The Knot – Theatre Review



THE Knot, written by Dan Daniel, is a clever and enjoyable play. It is full of twists and turns – more figure-eight than half-hitch – and contains big dollops of humour and seriousness.

It is built around the somewhat complicated (and real) lives of Caolan Dundon and Aiyaz Ahmed, who play Aiden and Imran respectively. It is all rather frank and brutally honest.

One is a Pakistani call centre employee (Imran) who has married outside – and against – his faith, resulting in him being ostracised by his parents. The other, Aiden, is a wannabe actor who is frantically trying to get his Argentinian girlfriend a visa to live in the UK – while struggling to launch a career.

Nothing is easy for either of them. After a long marriage, Imran’s Sikh wife has decided upon a little bit of extra-marital activity to spice things up. Divorce, it seems , is the only outcome.

Meanwhile, distance is eating away at Aiden’s relationship like corrosive rust, tempting him to the lure of Tinder in between appearing in adverts for pasta pots.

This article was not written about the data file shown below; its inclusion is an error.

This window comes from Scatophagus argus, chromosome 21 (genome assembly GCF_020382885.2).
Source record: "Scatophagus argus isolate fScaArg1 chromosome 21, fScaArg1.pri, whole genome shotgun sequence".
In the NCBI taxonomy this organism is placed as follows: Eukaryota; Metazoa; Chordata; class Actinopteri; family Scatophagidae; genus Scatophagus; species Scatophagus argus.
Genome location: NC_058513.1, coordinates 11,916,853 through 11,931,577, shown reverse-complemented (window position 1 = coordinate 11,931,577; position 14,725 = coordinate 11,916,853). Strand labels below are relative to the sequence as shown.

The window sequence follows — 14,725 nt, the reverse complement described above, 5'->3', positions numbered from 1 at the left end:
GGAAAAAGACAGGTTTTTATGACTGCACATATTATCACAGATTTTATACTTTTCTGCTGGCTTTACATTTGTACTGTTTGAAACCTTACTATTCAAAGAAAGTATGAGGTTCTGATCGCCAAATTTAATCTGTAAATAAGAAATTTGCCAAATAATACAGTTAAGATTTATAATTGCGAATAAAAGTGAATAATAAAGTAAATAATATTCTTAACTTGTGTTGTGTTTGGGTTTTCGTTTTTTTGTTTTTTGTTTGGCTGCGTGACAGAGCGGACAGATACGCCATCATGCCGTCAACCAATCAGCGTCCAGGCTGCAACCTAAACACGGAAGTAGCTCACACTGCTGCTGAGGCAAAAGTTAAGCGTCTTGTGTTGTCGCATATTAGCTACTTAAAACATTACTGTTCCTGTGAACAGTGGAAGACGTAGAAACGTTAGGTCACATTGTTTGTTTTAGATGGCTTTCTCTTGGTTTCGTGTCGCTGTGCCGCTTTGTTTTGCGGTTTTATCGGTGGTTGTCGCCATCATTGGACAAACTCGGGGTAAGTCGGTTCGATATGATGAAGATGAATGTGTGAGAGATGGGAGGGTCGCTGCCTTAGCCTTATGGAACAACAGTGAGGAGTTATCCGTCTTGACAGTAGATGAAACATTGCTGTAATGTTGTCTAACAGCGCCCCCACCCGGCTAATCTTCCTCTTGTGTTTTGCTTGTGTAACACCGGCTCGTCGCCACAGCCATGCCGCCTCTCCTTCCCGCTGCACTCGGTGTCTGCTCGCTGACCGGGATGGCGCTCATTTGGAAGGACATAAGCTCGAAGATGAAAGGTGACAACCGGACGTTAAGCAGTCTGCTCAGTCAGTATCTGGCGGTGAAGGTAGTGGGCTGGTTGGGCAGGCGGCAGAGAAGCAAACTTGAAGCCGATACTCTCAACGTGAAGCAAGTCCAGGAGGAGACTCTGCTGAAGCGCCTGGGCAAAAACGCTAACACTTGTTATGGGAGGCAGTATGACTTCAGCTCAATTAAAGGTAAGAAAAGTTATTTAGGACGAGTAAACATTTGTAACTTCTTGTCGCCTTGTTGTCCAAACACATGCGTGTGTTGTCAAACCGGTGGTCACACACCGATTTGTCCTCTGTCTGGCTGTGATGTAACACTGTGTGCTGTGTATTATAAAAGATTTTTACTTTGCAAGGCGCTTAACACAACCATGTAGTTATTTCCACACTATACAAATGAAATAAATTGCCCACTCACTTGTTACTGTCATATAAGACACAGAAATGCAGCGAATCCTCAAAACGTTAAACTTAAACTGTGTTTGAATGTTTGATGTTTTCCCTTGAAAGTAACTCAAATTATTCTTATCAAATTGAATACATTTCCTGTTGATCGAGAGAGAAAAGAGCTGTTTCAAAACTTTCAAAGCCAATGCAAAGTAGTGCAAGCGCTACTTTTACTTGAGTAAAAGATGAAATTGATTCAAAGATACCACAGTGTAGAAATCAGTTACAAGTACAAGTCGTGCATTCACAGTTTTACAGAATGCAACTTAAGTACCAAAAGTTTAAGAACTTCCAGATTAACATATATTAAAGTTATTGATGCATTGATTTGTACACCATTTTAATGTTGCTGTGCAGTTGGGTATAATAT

When Aiden’s and Imran’s lives intertwine, there are further twists and turns. Will Aiden, despite immigration hurdles galore, get his beautiful neuro scientist after all (a ring awaits her)? And will Imran patch up his relationship with his parents or his philandering wife? It is all rather suspenseful and enthralling, right until the very end. And it is not without its heartache.

The acting of Dundon and Ahmed is first rate. Dundon, a tall lyrical Irish individual with a mop of ginger hair that Harry Potter’s Hagrid would be proud of. Ahmed, upright and possessing a beautiful Glaswegian accent. A real on-stage chemistry exists between the two. Daniel’s writing is also first-rate, in places rather exquisite and effervescent.

Although the interval annoyingly interrupts (and stymies) the play’s flow, and the theatre at times is like sitting in an oven on full heat, The Knot is hugely enjoyable. It tackles key issues of the moment – clashes of culture, religious stubbornness, bureaucratic immigration policy, and the threatened institution of marriage.

All rather sumptuous fare that does not leave a knot in your stomach. As well as a bottle of water, bring along a handkerchief for the ending.

The Knot runs until July 6.

For ticket info

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